The knowledge sharing also works in reverse. Today, GE Power’s advanced HA gas turbines, working inside two of the world’s most efficient combined-cycle power plants, use features originally developed by GE Aviation engineers for supersonic jet engines. Engineers move freely between the businesses, working closely to harness new manufacturing technologies like 3D printing. Jaroslaw Weronko, for example, helped design 3D-printed parts for the GE Catalyst, a new aircraft engine with large sections printed from metal alloys. But he also spent time working on gas turbines at GE Power’s factory in Greenville, South Carolina. He said that such collaboration “makes you and everyone else stronger. Designing the GE Catalyst in less than two years was a sprint. If I didn’t have a chance to practice and learn from others, I would not have succeeded.”

An HA gas turbine on a test stand in Greenville, South Carolina. GE Power and GE Aviation share a lot of technologies, including the use of the latest composite materials, 3D printing, and design features and know-how. Image credit: GE Power.

GE’s Power and Aviation businesses are also working closely with scientists at GE Global Research. One of them, Krishan Luthra, spent two decades developing a wonder material called ceramic matrix composite. It is one-third the weight of metal and can withstand temperatures approaching 2,400 degrees Fahrenheit, where even the most advanced metal alloys grow soft. Operating at higher temperatures allows jet engines and turbines to extract more power from fuel and operate more efficiently. GE designed parts from the material for the HA turbines, as well as for the world’s largest jet engine, the GE9X and the LEAP, developed by CFM International, a 50-50 joint-venture between GE Aviation and Safran Aircraft Engines. The LEAP has brought in more than $200 billion in engine orders at U.S. list price.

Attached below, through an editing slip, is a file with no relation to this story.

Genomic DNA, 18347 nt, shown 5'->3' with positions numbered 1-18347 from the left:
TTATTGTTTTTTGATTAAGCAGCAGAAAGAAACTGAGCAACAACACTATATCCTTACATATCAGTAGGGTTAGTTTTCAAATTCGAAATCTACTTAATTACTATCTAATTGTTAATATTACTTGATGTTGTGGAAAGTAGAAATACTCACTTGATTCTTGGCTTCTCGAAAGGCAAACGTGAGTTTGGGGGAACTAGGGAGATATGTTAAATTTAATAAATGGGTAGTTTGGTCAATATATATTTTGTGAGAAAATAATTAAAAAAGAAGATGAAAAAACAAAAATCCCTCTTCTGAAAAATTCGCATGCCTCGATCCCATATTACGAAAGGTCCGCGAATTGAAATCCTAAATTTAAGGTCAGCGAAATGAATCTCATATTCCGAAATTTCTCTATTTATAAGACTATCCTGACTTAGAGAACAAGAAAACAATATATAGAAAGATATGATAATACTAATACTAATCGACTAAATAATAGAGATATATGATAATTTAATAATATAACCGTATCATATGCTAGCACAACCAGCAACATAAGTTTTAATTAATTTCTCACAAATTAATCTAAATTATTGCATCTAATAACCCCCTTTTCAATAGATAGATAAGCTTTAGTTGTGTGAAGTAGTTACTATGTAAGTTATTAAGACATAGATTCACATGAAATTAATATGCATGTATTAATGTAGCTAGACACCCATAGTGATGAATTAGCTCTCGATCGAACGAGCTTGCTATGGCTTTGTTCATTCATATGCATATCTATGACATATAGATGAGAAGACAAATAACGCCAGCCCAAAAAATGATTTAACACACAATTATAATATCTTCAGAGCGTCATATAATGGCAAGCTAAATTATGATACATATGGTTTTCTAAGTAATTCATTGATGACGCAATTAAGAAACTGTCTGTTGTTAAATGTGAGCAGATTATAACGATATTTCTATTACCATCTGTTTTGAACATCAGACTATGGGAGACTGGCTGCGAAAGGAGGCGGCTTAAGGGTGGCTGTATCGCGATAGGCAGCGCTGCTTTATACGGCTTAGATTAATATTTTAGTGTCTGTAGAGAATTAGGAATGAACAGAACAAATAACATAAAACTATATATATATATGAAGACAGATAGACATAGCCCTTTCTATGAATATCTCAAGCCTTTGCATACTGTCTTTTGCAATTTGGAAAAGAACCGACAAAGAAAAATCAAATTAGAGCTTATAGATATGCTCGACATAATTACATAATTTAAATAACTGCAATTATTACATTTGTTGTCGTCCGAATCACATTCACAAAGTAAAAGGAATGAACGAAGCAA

GE built the first jet engine in the U.S. Today GE technology powers two out of every three commercial airliner departures around the world, and GE Aviation’s installed base includes more than 65,000 engines. Machines made by GE Power have the capacity to generate more a third of the world’s electricity, and the business unit has some 7,000 gas turbines in the field.

GE Aviation designed the GE9X, the world’s largest jet engine, for Boeing’s next-generation 777X wide-body airliners. The engines include 3D printed parts as well as components from ceramic and carbon fiber composite materials. Image credit: GE Aviation.

Onshore wind turbines from GE Renewable Energy installed around the world have the capacity to generate 60,000 megawatts, enough to supply all of Indonesia. The business unit is also developing the Haliade-X, the world’s largest offshore wind turbine. Just one of these 12-megawatt turbines will be capable of powering the equivalent of 16,000 European homes.